More Rust Removal. See previous blog post for tools.
This one is mostly about school bus floor removal.
The video starts off with a traditional title screen made in physical space on the project. Then I start working on cleaning the rust off a small part of the floor to get an idea for how the process will go.
For some reason I wanted to make the gas cap look really good. I think I was zoning out listening to something and I just kept working on it until it looked great.
Existing School Bus Floor Removal
After fluffing around with the gas cap, I cleaned out the bus so we could remove the floor. The floor was attached with steel nails. We pulled all the black existing school bus material up with the plywood. No need to pull up the rubber first, just go straight to the plywood.
The key is to use what I call a decider.
A decider is a giant prybar. Something like this. It’s really expensive to buy one, so if you don’t have one you can use a giant steel pipe over a more regular sized pry bar. The one I had is a friends who has had it in the family for a long time. It was amazing.
One thing that made a big difference was preparation. Because we took great care to remove all the metal trim from around the plywood, the floor came out with some heavy pry work. If we hadn’t spent much of the day preparing the floor to come out, it would have been a nightmare.
Floor Removal Process:
- Remove all metal that overlays the floor
- Insert sharper prybar between steel floor and ply wood at the rear of the bus
- Use the gap to insert a decider pry bar (meaning a really big one)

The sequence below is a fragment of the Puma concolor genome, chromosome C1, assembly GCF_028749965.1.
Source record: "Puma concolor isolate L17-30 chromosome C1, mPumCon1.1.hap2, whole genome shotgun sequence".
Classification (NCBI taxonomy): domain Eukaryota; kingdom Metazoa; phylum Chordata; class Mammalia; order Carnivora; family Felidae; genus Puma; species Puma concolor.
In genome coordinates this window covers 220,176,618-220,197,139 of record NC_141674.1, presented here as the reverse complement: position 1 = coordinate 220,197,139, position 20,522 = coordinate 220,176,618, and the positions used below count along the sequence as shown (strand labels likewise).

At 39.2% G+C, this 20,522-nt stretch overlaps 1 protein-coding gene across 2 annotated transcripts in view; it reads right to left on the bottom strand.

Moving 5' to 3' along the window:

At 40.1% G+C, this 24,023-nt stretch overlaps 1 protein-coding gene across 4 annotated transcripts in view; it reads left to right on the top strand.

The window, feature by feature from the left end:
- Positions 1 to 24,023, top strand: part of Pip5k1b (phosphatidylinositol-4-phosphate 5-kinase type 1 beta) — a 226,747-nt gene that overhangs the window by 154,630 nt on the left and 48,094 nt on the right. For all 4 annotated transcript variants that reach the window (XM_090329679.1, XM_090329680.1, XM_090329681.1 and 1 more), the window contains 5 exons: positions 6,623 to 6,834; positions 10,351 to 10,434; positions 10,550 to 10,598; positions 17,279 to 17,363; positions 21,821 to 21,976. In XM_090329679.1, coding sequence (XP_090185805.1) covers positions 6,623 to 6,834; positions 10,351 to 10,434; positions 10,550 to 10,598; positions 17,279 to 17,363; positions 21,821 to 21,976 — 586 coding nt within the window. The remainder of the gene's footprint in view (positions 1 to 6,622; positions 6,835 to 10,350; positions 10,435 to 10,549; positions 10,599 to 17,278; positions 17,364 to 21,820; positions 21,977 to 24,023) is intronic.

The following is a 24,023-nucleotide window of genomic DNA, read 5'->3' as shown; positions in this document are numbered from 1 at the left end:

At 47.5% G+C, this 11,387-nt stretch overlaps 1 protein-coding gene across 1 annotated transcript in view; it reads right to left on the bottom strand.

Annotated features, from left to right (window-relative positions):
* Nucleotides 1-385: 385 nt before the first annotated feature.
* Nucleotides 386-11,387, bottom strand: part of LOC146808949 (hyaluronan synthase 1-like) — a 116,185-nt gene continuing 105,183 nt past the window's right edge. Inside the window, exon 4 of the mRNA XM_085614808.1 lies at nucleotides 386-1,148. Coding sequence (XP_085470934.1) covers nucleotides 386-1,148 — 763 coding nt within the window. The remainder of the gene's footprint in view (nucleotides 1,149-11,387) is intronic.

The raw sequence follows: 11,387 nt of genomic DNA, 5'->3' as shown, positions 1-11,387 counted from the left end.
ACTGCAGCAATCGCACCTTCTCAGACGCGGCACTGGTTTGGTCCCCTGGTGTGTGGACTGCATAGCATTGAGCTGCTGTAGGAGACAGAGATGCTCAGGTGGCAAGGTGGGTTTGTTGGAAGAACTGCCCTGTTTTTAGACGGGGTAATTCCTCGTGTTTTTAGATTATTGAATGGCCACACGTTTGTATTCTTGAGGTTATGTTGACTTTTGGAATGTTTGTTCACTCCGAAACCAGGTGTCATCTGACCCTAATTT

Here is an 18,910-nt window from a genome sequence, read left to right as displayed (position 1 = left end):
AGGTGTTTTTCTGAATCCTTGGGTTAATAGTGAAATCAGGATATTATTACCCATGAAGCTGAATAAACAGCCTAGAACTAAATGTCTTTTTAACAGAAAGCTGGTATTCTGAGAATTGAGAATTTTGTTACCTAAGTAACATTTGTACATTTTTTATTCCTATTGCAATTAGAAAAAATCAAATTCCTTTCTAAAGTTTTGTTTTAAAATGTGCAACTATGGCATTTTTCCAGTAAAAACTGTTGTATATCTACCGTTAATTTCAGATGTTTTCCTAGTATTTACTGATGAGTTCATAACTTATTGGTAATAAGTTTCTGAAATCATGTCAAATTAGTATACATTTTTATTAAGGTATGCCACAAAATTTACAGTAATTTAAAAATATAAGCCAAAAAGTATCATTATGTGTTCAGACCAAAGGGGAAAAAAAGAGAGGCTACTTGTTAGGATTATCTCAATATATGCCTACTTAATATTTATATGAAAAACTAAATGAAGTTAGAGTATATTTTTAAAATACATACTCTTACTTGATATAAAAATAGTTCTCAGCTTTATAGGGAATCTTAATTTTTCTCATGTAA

- Hold it like you’re doing a dead-lift (straight back, lift with hamstrings)
- Once flooring is raised to be perpendicular from floor, have someone use a razor knife to cut the black existing bus flooring
- Take the floor board out of the bus to maintain a clean working space
- Remove all floor boards, then go around cleaning up left behind screws and nails
- Shop-vac everything, clean shops are critical to success
Tools and Products Used
- CLC Mechanic Gloves – These make everything I do better during the conversion
- Milwaukee Cordless Grinder (Not recommended, get one with a cord)
- Blaster Penetrating Catalyst – Liquid which helps clean up grimy spots
- Husky Razor Knife – Disposable blade for cutting gross things
- Rust-Oleum Rust Reformer – Great for cleaning up rust… not recommended for entire floor.
- Knot Brush – Put this on a cord grinder and you become a rust killing monster. I used one of these brushes to remove all the rust on the sub-floor of our 40′ 2001 Thomas School Bus
- Blue tooth head phones – These are way more expensive than normal ear protection, but I love these headphones. They cancel noise, but you can listen to an audiobook or music while doing something super loud
- Vise grips – Multi-use, great for removing exposed screws with stripped heads
- Shop Vac – I like the Ridgid for the lifetime warranty. This one is the perfect size for this small project.
School Bus Conversion Electrical System
Today was hard to explain. We tested continuity of wires. We wanted to know if a wire runs to a light we didn’t need. If the controls to that wire attached to the fusebox (for lack of a better word) in a way that was no longer necessary, we knew we could take out that component.
The end goal was to wire the bus to run as a vehicle with road legal lights and take out everything else.
Two School Bus Home Electrical System
We have two separate electrical systems:
- The Vehicles Electrical System – Charged by the engine
- The Houses Electrical System – Charged by the solar energy system
Electrical Removal Decision Process
Knowing that the bus’s electrical system would be separate from the vehicle’s system empowered us to take out a lot of wires, relays and other devices. That helped move the project along all day.
“Is that element essential to the bus for regulations or driver comfort?”
If no, get rid of it.
If yes, label it and move on.